The Australian dollar rose against the dollar to near the strongest in a decade as Japanese investors bought the nation's higher-yielding assets.
Australia's dollar was also the second strongest against the yen among 16 most active currencies, on speculation investors from Japan will resume buying overseas bonds as a new financial year starts in April. The currency was set for a fourth quarterly gain against the dollar and yen as investors borrowed cheaply in Japan to buy assets in Australia in so-called carry trades.
``It screams out to me that we're seeing carry trades going through,'' said Paul Milton, chief dealer at Societe Generale in Sydney. ``We've seen quite a lot of Japanese interest in the Australian dollar today.''
The Australian dollar was at 80.83 cents as of 4:48 p.m. in Sydney from 80.66 in late Asia yesterday. It touched 81.08 cents on March 26 and the day after, the highest since December 1996.
The currency will trade between 80.6 and 80.9 cents today, Milton said.
Australia's dollar rose 0.8 percent to trade at 94.82 yen from 94.11 yesterday. The nation's key interest rate is 5.75 percentage points above Japan's, which at 0.5 percent is the lowest among major economies.
Australia's two-year government bonds yield 5.48 percentage points more than like-dated Japanese debt and offer an extra 1.77 percentage points over U.S. Treasuries.
Further gains in the currency may be limited by speculation traders are unwilling to buy it above its decade-high.
Speculators have left instructions to sell the currency to protect so-called barrier options that become worthless on a gain to 81.10, 81.25 and 81.50 cents, said Ray Attrill, director of foreign exchange research at Forecast Ltd. in Sydney.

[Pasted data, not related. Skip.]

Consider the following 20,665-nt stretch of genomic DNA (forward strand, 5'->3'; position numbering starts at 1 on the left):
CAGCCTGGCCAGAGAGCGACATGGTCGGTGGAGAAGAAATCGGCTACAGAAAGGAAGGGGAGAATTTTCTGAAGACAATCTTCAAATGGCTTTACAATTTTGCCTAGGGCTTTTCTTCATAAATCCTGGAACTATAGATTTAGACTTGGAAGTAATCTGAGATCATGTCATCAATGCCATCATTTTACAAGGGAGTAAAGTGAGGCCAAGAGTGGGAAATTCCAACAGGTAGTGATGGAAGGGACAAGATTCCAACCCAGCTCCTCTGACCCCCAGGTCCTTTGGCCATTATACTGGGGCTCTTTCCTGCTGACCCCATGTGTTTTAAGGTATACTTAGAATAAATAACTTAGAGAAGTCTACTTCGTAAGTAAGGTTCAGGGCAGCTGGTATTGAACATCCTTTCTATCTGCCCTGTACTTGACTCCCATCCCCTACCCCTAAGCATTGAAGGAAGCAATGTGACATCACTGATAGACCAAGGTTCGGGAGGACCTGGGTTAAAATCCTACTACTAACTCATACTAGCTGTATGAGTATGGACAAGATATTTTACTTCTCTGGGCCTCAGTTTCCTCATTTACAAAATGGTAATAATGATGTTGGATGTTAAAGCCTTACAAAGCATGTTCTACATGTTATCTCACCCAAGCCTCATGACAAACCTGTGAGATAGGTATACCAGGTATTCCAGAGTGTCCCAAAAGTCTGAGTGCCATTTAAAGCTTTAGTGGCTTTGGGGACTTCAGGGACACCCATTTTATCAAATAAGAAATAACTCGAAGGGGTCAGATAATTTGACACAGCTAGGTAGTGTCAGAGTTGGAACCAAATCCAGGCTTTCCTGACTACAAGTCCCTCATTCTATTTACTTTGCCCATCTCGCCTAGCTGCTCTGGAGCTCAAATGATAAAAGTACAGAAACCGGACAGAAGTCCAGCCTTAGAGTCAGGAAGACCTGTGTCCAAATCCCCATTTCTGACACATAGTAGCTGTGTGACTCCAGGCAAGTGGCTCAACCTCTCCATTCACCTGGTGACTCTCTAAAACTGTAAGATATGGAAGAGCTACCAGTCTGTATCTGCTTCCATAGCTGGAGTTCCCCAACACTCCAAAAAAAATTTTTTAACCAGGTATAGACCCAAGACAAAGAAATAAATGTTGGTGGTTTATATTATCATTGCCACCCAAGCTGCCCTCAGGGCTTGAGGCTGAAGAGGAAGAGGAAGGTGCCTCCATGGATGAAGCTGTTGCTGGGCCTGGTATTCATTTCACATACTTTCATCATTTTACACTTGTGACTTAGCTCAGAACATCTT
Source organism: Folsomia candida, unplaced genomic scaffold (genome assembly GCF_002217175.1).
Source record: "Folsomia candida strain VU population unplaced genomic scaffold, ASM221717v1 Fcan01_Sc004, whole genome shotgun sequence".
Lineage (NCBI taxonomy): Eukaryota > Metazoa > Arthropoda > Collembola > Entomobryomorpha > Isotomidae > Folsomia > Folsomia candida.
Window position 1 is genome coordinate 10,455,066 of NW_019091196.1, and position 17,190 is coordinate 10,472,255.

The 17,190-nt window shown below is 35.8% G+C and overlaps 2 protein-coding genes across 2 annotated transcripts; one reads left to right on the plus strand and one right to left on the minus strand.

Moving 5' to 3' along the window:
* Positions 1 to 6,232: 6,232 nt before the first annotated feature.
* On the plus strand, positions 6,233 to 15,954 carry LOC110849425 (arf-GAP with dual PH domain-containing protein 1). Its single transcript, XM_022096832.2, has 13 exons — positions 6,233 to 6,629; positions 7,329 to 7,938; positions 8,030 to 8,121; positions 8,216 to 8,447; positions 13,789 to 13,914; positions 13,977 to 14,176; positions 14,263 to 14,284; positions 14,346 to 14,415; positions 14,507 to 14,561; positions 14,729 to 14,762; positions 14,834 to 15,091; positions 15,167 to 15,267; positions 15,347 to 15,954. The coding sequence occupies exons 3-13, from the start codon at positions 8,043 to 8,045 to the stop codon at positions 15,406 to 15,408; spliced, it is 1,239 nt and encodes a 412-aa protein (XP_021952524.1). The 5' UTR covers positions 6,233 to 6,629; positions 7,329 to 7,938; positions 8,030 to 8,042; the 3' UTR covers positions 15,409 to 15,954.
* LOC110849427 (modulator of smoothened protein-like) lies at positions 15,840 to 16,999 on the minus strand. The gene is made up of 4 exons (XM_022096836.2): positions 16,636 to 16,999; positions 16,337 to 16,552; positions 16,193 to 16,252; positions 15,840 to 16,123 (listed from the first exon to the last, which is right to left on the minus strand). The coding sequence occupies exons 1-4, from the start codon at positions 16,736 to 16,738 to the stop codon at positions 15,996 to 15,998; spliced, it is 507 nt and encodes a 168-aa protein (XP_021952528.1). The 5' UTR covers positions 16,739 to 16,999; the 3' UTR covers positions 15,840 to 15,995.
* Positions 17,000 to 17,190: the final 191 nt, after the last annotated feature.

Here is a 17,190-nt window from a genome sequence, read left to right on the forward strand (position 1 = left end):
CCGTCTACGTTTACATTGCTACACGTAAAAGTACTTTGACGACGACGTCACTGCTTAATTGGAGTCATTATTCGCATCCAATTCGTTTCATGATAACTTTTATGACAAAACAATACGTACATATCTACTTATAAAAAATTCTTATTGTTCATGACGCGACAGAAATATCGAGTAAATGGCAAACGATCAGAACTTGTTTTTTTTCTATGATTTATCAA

``This means the upside on the Australian dollar will be pretty tough going above 81 cents so it will probably range between 80 and 81 cents this week,'' he said.
The currency last week rose above 80 cents for only the second time since 1996 and extended its rally as traders boosted bets the central bank will lift interest rates from a six-year high of 6.25 percent in coming months.
Its gained 2.5 percent this quarter as interest rate speculation has been buoyed by reports showing unemployment near a 30-year low, rising consumer confidence and retail spending.
The probability of the Reserve Bank raising interest rates a quarter-percentage point by August is 94 percent compared with 26 percent odds two weeks ago, according to 30-day interbank rate tracking futures contracts.
Traders see the likelihood of a rate increase as soon as the bank's April 4 meeting at 51 percent, according to a Credit Suisse index calculated by the exchange of interest payments.
``The Australian dollar will sustain its gains above 80 cents'' and rise to 82 in a month, said Richard Grace, senior currency strategist at Commonwealth Bank of Australia in Sydney. ``Prospects for the currency are very good because an interest rate increase could come as soon as next week.''
Australian government bonds declined for a second day, pushing the yield of the benchmark 10-year security up 2 basis points to 5.85 percent, 1.23 percentage points higher than like- dated U.S. Treasuries. A basis point is 0.01 percentage point.
The price of the 6 percent bond maturing in February 2017 fell 0.181, or A$1.81 per A$1,000 face amount, to 101.104. Bond yields move inversely to price.
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